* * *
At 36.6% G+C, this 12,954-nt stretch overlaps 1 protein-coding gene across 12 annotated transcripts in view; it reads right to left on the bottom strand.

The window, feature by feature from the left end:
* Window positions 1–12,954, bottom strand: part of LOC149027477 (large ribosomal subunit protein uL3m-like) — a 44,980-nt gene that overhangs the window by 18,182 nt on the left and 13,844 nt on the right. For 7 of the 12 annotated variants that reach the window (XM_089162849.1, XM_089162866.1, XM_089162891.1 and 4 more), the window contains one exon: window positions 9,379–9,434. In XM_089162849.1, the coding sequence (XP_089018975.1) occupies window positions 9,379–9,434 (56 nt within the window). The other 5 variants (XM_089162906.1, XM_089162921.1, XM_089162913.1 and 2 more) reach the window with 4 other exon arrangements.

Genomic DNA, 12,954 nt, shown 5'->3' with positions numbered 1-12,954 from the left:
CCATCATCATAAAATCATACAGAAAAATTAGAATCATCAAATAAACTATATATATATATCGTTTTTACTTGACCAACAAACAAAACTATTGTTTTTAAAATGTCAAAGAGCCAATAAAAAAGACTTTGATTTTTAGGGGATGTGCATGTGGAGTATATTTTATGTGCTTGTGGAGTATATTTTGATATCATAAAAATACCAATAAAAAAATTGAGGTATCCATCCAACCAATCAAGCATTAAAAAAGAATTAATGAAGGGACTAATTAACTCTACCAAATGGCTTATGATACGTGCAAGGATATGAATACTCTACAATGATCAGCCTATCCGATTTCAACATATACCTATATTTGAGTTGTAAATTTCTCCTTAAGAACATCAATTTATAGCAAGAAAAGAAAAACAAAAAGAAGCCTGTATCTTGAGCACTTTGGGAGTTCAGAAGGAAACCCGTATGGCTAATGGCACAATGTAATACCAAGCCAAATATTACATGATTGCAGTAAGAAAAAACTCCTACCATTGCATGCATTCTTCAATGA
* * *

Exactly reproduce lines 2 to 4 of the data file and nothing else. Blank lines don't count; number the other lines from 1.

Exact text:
The window, feature by feature from the left end:
* Window positions 1–12,954, bottom strand: part of LOC149027477 (large ribosomal subunit protein uL3m-like) — a 44,980-nt gene that overhangs the window by 18,182 nt on the left and 13,844 nt on the right. For 7 of the 12 annotated variants that reach the window (XM_089162849.1, XM_089162866.1, XM_089162891.1 and 4 more), the window contains one exon: window positions 9,379–9,434. In XM_089162849.1, the coding sequence (XP_089018975.1) occupies window positions 9,379–9,434 (56 nt within the window). The other 5 variants (XM_089162906.1, XM_089162921.1, XM_089162913.1 and 2 more) reach the window with 4 other exon arrangements.

Genomic DNA, 12,954 nt, shown 5'->3' with positions numbered 1-12,954 from the left: